How to encrypt & secure your cloud storage

Best free encryption tools (featured image)

We increasingly store our lives online: Pictures, documents, media, even tax returns. But some files are more sensitive than others. Are you taking the proper precautions to protect your most important files?

This guide will teach you how to encrypt and secure your files stored in the cloud (for FREE).

Best of all, these techniques and tools work for any provider, including:

  • Google Drive
  • Box
  • DropBox
  • Amazon Drive
  • Microsoft OneDrive…

Introduction to File Encryption

Professionals working in the IT/Finance fields have been encrypting their files for years, but the average person hasn’t really bothered to learn how to use this powerful security tool. Recent high-profile hacks have shown just how important it is to take security into your own hands, instead of trusting companies with your data.

Here’s a quick FAQ introduction to encrypting your data…

Why Encrypt?

Two reasons:

  1. Protect your data from hackers: Passwords get lost or stolen. If someone learns your gmail password, they can easily access your google Drive files as well (or any cloud account linked to that email address). If you encrypt your files inside google drive, they still won’t be able to access them without the encryption password.
  2. Protect your privacy from ‘Big Brother’: Big data is big business, and it’s common knowledge that Google, Microsoft, and DropBox scan the files you upload to the cloud. It’s not a big leap to assume your government agencies have access too. Just because you have nothing to hide doesn’t mean you shouldn’t protect your privacy. Encryption is a right. Use it!

How secure is the encryption?

Very. The tools in this guide use the same encryption techniques and algorithms that protect the worlds financial data and top-secret government and military communications around the world. For all intents and purposes, the encryption is uncrackable (as long as you use a strong password).

What if I forget the password?

You’re out of luck (so have a backup). This is the double-edged sword of encryption. The whole point is that you can’t access the file without a password, so some sort of backdoor to recover the password would defeat the purpose. There are two easy solutions though:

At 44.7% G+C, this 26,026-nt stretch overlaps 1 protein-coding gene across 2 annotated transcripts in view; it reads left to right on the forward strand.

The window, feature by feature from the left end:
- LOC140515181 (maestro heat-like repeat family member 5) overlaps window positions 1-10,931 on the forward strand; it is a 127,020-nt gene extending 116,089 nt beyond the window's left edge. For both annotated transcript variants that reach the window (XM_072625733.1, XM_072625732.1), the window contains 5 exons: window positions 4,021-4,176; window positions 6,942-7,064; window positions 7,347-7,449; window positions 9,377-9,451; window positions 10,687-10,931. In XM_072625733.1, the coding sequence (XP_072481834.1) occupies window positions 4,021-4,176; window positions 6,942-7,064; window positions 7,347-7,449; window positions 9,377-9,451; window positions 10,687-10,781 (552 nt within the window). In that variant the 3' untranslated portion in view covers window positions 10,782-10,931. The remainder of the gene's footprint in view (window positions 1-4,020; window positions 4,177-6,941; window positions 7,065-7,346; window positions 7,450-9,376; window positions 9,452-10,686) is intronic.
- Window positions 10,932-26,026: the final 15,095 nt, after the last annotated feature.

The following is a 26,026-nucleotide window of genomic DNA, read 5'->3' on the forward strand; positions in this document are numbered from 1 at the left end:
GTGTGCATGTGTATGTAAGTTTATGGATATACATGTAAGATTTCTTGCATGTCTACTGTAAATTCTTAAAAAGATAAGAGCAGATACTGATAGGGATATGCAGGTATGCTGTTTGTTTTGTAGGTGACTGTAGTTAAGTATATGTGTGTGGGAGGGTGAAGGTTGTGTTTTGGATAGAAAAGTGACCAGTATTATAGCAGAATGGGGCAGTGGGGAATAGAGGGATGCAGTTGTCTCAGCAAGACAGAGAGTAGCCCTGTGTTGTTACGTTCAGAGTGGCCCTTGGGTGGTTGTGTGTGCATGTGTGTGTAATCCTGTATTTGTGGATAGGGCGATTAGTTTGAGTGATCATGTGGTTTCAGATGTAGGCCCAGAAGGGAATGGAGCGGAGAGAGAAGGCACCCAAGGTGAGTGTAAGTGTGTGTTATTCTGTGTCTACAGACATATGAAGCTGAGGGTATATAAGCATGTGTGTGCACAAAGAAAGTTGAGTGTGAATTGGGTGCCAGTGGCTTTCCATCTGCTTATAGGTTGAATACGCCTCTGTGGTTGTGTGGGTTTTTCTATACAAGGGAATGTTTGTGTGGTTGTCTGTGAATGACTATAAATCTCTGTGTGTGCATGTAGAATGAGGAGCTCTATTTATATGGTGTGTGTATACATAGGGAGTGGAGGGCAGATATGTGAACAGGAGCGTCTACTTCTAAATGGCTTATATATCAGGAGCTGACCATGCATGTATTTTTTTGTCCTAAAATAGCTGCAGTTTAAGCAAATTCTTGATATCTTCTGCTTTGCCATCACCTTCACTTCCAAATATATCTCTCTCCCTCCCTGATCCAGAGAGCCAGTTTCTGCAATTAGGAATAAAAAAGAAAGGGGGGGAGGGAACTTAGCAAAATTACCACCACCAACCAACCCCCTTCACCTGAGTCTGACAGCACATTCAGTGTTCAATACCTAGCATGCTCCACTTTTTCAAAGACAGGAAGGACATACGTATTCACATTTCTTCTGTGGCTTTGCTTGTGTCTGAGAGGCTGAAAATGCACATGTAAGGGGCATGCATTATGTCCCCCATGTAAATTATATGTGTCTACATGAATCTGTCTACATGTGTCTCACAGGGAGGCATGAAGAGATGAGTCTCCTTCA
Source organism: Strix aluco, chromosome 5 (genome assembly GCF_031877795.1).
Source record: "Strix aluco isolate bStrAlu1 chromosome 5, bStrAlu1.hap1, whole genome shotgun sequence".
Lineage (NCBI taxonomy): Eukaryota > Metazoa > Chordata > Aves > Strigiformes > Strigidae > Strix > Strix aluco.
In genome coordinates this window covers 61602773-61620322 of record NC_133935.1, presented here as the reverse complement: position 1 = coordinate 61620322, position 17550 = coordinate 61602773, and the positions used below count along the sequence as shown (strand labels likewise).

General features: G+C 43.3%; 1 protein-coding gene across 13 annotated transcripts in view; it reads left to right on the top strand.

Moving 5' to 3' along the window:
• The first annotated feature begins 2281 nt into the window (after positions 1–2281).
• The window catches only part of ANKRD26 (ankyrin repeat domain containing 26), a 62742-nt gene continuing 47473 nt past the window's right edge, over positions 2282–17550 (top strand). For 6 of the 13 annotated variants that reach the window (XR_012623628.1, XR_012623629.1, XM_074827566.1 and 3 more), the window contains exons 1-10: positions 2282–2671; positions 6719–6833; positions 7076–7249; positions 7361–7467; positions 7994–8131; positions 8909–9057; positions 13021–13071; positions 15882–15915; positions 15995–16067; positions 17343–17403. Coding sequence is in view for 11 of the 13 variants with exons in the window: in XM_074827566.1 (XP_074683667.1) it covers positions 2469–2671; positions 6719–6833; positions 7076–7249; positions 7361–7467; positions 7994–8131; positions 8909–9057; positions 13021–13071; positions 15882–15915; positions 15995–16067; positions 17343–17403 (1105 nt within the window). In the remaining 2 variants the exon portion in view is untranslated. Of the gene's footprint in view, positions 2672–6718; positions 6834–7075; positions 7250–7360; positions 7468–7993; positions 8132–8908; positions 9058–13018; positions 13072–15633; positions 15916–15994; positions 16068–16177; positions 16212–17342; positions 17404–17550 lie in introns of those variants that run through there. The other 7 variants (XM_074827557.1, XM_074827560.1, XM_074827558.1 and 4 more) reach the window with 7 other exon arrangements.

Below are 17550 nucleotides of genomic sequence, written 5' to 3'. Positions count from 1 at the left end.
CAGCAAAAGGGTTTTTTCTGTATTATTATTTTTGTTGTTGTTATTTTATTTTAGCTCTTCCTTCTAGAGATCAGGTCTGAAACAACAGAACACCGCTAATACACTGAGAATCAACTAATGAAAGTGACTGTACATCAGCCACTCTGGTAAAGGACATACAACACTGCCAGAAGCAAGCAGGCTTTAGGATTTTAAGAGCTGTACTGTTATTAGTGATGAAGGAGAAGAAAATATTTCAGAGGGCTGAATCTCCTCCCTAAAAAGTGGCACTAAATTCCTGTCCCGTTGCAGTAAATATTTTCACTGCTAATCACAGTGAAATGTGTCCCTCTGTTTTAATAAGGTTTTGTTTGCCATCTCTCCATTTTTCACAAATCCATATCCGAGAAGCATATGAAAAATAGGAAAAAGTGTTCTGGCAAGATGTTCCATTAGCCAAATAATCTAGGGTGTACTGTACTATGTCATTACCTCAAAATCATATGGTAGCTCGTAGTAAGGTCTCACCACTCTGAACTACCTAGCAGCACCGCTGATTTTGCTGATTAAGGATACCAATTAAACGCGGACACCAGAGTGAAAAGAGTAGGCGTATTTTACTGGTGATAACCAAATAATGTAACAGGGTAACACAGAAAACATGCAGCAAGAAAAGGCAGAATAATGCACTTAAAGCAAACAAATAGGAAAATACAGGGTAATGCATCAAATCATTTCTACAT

1. Keep an unencrypted copy at home, only encrypt the version in the cloud (for access from other devices)
  2. Write down your password (on paper, don’t store it in the cloud, obviously).

The Tools:

This guide features the following encryption tools:

All of these tools are widely used (and considered safe). They’re also free, or have a free version that does everything we need. Each is slightly different and has unique advantages, so many people (like myself) use more than one, depending on the circumstance.

Ready to encrypt? Let’s do this!

7-zip (Most Popular)

7-zip is an incredibly popular archive software (think .zip files). Many people don’t realize that 7zip also includes the ability to encrypt your archives, using incredibly strong 256-bit AES encryption.

An ‘Archive’ isn’t usually a single file, it’s more like a folder (or many folders) combined and compressed. It’s useful for encryption multiple files at once. You get the option to ‘Encrypt file names’ so you can’t see what files are in the encrypted archive without entering the password.

7zip is built for Windows machines, but there are 3rd-party ports for Mac, Linux, Android, and iOS.


  • Open source
  • Easy to use (just select files and right-click > 7zip > add to archive…)
  • Optional portable version runs right from USB or Cloud Storage (no install required)
  • Can create ‘Self-Extracting’ archives (unpack/decrypt on any computer)

How to use:

1. Install 7-zip

2. Select a group of files you want to encrypt, or add them all to a folder

3. Right-click the files/folder and choose 7zip > add to archive… for the context menu

7-zip menu

4. Choose an archive type (.zip or .7z recommended). You can also check the box ‘Create SFX Archive’ to make it a self-extracting .EXE file.

5. Enter your password (twice) and make sure the encryption method is 256-bit AES

6. Click ‘OK’ and your files will be added to the archive, ready for the cloud.

Encryption options for 7-zip


AxCrypt (best for individual files)

Axcrypt encrypts each file individually. This is different than 7zip, which stores multiple files in 1 encrypted container/archive. With Axcrypt, you can bulk-encrypt multiple files at once (all using the same password) but then move and store them individually if you want.

And there’s no need to decrypt all the files just to access 1.